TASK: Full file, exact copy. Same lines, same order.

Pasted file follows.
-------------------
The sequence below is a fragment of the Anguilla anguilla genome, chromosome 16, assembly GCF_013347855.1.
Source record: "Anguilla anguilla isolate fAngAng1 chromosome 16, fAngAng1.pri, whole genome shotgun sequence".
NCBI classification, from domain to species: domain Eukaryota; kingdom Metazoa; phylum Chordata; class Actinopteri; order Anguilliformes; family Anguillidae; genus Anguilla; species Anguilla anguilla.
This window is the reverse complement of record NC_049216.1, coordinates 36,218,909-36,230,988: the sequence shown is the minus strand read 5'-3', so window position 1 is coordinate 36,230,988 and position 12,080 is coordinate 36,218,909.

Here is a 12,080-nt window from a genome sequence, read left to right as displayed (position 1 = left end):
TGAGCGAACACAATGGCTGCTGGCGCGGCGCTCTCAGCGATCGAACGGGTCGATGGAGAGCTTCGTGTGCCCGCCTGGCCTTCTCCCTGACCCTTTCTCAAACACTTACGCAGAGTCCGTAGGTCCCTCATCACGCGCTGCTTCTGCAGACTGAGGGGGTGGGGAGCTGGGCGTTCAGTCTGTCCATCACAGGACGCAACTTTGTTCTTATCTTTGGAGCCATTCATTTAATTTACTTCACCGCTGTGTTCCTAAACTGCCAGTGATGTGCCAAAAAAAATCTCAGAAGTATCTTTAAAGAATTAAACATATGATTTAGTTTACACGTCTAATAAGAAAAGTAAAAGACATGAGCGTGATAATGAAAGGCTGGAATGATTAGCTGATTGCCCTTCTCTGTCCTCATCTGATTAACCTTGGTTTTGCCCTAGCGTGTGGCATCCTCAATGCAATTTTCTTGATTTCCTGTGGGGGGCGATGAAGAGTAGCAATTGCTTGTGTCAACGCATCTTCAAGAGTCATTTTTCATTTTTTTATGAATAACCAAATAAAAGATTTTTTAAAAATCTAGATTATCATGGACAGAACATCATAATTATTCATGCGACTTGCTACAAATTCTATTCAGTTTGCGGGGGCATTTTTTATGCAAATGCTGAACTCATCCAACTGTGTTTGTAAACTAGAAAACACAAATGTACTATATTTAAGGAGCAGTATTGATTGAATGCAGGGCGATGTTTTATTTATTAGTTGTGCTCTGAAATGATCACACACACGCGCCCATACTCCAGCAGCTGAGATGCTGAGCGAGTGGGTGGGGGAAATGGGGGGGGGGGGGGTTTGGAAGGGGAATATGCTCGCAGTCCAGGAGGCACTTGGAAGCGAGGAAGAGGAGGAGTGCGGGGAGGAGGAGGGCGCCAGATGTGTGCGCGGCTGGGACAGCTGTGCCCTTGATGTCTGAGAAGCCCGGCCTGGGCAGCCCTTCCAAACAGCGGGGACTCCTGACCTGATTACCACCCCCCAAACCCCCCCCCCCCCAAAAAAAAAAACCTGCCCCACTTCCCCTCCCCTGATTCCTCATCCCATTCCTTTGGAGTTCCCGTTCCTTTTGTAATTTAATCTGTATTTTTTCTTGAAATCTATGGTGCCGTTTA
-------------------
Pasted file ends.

The sequence below is a fragment of the Anguilla anguilla genome, chromosome 16, assembly GCF_013347855.1.
Source record: "Anguilla anguilla isolate fAngAng1 chromosome 16, fAngAng1.pri, whole genome shotgun sequence".
NCBI classification, from domain to species: domain Eukaryota; kingdom Metazoa; phylum Chordata; class Actinopteri; order Anguilliformes; family Anguillidae; genus Anguilla; species Anguilla anguilla.
This window is the reverse complement of record NC_049216.1, coordinates 36,218,909-36,230,988: the sequence shown is the minus strand read 5'-3', so window position 1 is coordinate 36,230,988 and position 12,080 is coordinate 36,218,909.

Here is a 12,080-nt window from a genome sequence, read left to right as displayed (position 1 = left end):
TGAGCGAACACAATGGCTGCTGGCGCGGCGCTCTCAGCGATCGAACGGGTCGATGGAGAGCTTCGTGTGCCCGCCTGGCCTTCTCCCTGACCCTTTCTCAAACACTTACGCAGAGTCCGTAGGTCCCTCATCACGCGCTGCTTCTGCAGACTGAGGGGGTGGGGAGCTGGGCGTTCAGTCTGTCCATCACAGGACGCAACTTTGTTCTTATCTTTGGAGCCATTCATTTAATTTACTTCACCGCTGTGTTCCTAAACTGCCAGTGATGTGCCAAAAAAAATCTCAGAAGTATCTTTAAAGAATTAAACATATGATTTAGTTTACACGTCTAATAAGAAAAGTAAAAGACATGAGCGTGATAATGAAAGGCTGGAATGATTAGCTGATTGCCCTTCTCTGTCCTCATCTGATTAACCTTGGTTTTGCCCTAGCGTGTGGCATCCTCAATGCAATTTTCTTGATTTCCTGTGGGGGGCGATGAAGAGTAGCAATTGCTTGTGTCAACGCATCTTCAAGAGTCATTTTTCATTTTTTTATGAATAACCAAATAAAAGATTTTTTAAAAATCTAGATTATCATGGACAGAACATCATAATTATTCATGCGACTTGCTACAAATTCTATTCAGTTTGCGGGGGCATTTTTTATGCAAATGCTGAACTCATCCAACTGTGTTTGTAAACTAGAAAACACAAATGTACTATATTTAAGGAGCAGTATTGATTGAATGCAGGGCGATGTTTTATTTATTAGTTGTGCTCTGAAATGATCACACACACGCGCCCATACTCCAGCAGCTGAGATGCTGAGCGAGTGGGTGGGGGAAATGGGGGGGGGGGGGGTTTGGAAGGGGAATATGCTCGCAGTCCAGGAGGCACTTGGAAGCGAGGAAGAGGAGGAGTGCGGGGAGGAGGAGGGCGCCAGATGTGTGCGCGGCTGGGACAGCTGTGCCCTTGATGTCTGAGAAGCCCGGCCTGGGCAGCCCTTCCAAACAGCGGGGACTCCTGACCTGATTACCACCCCCCAAACCCCCCCCCCCCCAAAAAAAAAAACCTGCCCCACTTCCCCTCCCCTGATTCCTCATCCCATTCCTTTGGAGTTCCCGTTCCTTTTGTAATTTAATCTGTATTTTTTCTTGAAATCTATGGTGCCGTTTA